Her so-called “gun safety” wish list is long. She wants to ban commonly-owned Modern Sporting Rifles (MSRs), or “weapons of war” as the governor misleadingly calls them. NSSF released updated data showing there are over 28 million MSRs in circulation since 1990, used daily for lawful purposes. The governor also wants to impose a 14-day waiting period on all firearm purchases before the owner – who has passed an FBI National Instant Criminal Background Check System (NICS) verification – can take their firearm home. She also wants to enact age-based gun bans by raising the minimum age to purchase all firearms up to 21, meaning adults over 18 could no longer purchase shotguns or rifles. Gov. Lujan Grisham also wants to expand prohibited spaces where law-abiding and licensed gun owners could carry their firearms, to exclude public playgrounds and parks, as well as impose other restrictions. An additional 11 percent excise tax on all firearms, accessories and ammunition is on deck to feed a “gun violence victims reparation fund.” That’s a government imposed “sin tax” blaming the firearm industry for the criminal misuse of firearms that would only increase the cost to law-abiding gun purchasers, assuming the industry doesn’t abandon the New Mexico market entirely to avoid crushing liability.
All those restrictions are not followed by criminals who commit violent crimes.
Crushing the Firearm Industry
In addition to all of those restrictions, Gov. Lujan Grisham’s most consequential proposal would sound the death knell for the firearm industry in the Land of Enchantment. House Bill 114, introduced by New Mexico state Representative and House Judiciary Chair Christine Chandler, targets the already heavily-regulated firearm industry by opening the floodgates for potential litigation intended to make it impossible to remain in business in New Mexico.
HB 114 is the governor’s attempt to pass a firearm industry liability law that directly conflicts with the federal Protection of Lawful Commerce in Arms Act (PLCAA), which prevents frivolous lawsuits against the firearm industry from the damages caused by the criminal acts of remote third parties. The New Mexico industry liability proposal would make it nearly impossible for firearm manufacturers or retailers to stay in business.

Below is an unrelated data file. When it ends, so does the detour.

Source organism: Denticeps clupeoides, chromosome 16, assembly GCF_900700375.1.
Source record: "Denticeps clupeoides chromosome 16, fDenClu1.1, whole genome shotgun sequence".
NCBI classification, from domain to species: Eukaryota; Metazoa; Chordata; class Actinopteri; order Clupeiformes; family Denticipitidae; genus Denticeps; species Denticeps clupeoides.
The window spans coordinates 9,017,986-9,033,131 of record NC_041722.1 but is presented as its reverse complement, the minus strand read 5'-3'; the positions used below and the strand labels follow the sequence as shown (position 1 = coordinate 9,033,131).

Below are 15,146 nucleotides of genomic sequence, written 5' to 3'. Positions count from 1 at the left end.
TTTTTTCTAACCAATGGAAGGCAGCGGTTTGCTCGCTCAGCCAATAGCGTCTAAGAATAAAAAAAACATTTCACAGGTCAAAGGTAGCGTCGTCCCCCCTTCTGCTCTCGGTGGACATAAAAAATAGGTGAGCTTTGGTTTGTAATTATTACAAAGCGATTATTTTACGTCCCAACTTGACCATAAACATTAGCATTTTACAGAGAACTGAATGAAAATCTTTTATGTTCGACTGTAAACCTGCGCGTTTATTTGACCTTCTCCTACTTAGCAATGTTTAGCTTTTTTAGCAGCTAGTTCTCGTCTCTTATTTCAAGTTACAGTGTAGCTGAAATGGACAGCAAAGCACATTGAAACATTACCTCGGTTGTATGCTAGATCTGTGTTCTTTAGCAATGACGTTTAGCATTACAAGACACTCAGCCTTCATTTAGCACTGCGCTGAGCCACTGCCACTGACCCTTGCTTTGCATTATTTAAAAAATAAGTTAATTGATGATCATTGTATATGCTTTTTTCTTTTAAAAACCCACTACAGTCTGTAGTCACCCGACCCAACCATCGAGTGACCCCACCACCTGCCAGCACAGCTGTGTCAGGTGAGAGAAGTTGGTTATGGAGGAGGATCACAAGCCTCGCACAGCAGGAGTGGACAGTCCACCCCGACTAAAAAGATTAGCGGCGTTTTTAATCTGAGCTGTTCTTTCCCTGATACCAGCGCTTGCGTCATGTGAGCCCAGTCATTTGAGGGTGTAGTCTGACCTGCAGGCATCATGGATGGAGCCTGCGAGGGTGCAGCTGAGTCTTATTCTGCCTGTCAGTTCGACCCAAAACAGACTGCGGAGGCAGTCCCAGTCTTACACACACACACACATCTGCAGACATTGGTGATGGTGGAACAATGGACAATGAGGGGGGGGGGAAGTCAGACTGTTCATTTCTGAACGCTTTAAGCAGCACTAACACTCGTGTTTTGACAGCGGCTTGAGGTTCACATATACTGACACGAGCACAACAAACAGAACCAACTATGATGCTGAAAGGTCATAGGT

The governor’s anti-industry liability proposal creates the unique crime of “falsely advertising” a firearm product, which is not the same as “an unconscionable or unfair trade practice” that is already law in the state. This could be applied to an industry member claiming a firearm is effective for home defense, despite evidence of millions of incidents of annual defensive gun use and the U.S. Supreme Court’s holding in Heller that the Second Amendment protects the right to keep a firearm in one’s home for self-defense.
Additionally, HB 114 creates a “harming the public” civil violation applicable only to the firearms industry, establishes duplicative state requirements for practices and protocols that firearm industry members already have in place and authorizes the New Mexico Attorney General or a district attorney to bring an action against any member of the firearm industry by alleging violations (or potential violations) of these new, vague provisions of law. This includes allowing any person “likely to be harmed” by the actions of a firearm industry member to request equitable relief from a court.
If there were any doubts about whether Gov. Lujan Grisham was acting in bad faith to completely demolish the firearm industry, HB 114 puts them to rest and confirms beyond question her anti-Second Amendment goals.
With less than 30 legislative days remaining, the work on the governor’s gun control agenda has already begun. The firearm industry in New Mexico must stay vigilant and speak out against Gov. Lujan Grisham’s unconstitutional aims. Her proposals would not increase public safety and instead would only embolden criminals bent on ignoring laws from the get-go.